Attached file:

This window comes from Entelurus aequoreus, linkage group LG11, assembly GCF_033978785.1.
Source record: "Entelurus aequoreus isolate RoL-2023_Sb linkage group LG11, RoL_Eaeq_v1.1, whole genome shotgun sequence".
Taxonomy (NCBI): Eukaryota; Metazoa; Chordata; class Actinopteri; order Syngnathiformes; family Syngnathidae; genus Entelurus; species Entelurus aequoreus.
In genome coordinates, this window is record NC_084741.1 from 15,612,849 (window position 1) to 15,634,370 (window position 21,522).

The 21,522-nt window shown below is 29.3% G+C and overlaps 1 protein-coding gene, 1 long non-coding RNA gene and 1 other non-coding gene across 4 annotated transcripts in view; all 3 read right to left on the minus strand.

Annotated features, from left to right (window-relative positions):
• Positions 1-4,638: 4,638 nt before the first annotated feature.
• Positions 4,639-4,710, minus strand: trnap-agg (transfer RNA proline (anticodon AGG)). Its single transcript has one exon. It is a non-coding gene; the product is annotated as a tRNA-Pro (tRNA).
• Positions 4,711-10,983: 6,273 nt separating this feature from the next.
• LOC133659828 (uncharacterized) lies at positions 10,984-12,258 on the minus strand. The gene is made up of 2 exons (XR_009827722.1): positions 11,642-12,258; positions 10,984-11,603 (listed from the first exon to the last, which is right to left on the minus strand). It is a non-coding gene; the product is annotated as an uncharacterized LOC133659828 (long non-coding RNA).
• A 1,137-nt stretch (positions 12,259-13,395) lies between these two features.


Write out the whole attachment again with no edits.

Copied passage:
This window comes from Entelurus aequoreus, linkage group LG11, assembly GCF_033978785.1.
Source record: "Entelurus aequoreus isolate RoL-2023_Sb linkage group LG11, RoL_Eaeq_v1.1, whole genome shotgun sequence".
Taxonomy (NCBI): Eukaryota; Metazoa; Chordata; class Actinopteri; order Syngnathiformes; family Syngnathidae; genus Entelurus; species Entelurus aequoreus.
In genome coordinates, this window is record NC_084741.1 from 15,612,849 (window position 1) to 15,634,370 (window position 21,522).

The 21,522-nt window shown below is 29.3% G+C and overlaps 1 protein-coding gene, 1 long non-coding RNA gene and 1 other non-coding gene across 4 annotated transcripts in view; all 3 read right to left on the minus strand.

Annotated features, from left to right (window-relative positions):
• Positions 1-4,638: 4,638 nt before the first annotated feature.
• Positions 4,639-4,710, minus strand: trnap-agg (transfer RNA proline (anticodon AGG)). Its single transcript has one exon. It is a non-coding gene; the product is annotated as a tRNA-Pro (tRNA).
• Positions 4,711-10,983: 6,273 nt separating this feature from the next.
• LOC133659828 (uncharacterized) lies at positions 10,984-12,258 on the minus strand. The gene is made up of 2 exons (XR_009827722.1): positions 11,642-12,258; positions 10,984-11,603 (listed from the first exon to the last, which is right to left on the minus strand). It is a non-coding gene; the product is annotated as an uncharacterized LOC133659828 (long non-coding RNA).
• A 1,137-nt stretch (positions 12,259-13,395) lies between these two features.